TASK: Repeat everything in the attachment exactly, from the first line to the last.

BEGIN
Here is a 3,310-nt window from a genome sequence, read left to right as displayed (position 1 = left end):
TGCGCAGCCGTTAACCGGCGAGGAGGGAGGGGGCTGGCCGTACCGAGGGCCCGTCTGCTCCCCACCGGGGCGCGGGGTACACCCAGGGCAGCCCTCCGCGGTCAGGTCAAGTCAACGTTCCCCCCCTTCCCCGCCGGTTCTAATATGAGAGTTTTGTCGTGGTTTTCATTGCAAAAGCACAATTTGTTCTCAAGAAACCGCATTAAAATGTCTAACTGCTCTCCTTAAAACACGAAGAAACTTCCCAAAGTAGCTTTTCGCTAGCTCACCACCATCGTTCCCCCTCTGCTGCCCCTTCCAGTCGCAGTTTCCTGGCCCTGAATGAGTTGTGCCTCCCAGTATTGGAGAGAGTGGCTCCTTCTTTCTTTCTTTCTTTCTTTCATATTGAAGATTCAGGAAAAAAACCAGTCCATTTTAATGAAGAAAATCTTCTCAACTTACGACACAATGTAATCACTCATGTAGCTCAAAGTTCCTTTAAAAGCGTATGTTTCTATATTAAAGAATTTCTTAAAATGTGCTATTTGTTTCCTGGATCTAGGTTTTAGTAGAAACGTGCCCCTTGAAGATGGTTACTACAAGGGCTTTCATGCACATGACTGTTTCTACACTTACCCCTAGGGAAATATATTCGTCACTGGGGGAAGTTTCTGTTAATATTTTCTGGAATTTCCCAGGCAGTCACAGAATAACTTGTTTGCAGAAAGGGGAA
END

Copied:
Here is a 3,310-nt window from a genome sequence, read left to right as displayed (position 1 = left end):
TGCGCAGCCGTTAACCGGCGAGGAGGGAGGGGGCTGGCCGTACCGAGGGCCCGTCTGCTCCCCACCGGGGCGCGGGGTACACCCAGGGCAGCCCTCCGCGGTCAGGTCAAGTCAACGTTCCCCCCCTTCCCCGCCGGTTCTAATATGAGAGTTTTGTCGTGGTTTTCATTGCAAAAGCACAATTTGTTCTCAAGAAACCGCATTAAAATGTCTAACTGCTCTCCTTAAAACACGAAGAAACTTCCCAAAGTAGCTTTTCGCTAGCTCACCACCATCGTTCCCCCTCTGCTGCCCCTTCCAGTCGCAGTTTCCTGGCCCTGAATGAGTTGTGCCTCCCAGTATTGGAGAGAGTGGCTCCTTCTTTCTTTCTTTCTTTCTTTCATATTGAAGATTCAGGAAAAAAACCAGTCCATTTTAATGAAGAAAATCTTCTCAACTTACGACACAATGTAATCACTCATGTAGCTCAAAGTTCCTTTAAAAGCGTATGTTTCTATATTAAAGAATTTCTTAAAATGTGCTATTTGTTTCCTGGATCTAGGTTTTAGTAGAAACGTGCCCCTTGAAGATGGTTACTACAAGGGCTTTCATGCACATGACTGTTTCTACACTTACCCCTAGGGAAATATATTCGTCACTGGGGGAAGTTTCTGTTAATATTTTCTGGAATTTCCCAGGCAGTCACAGAATAACTTGTTTGCAGAAAGGGGAA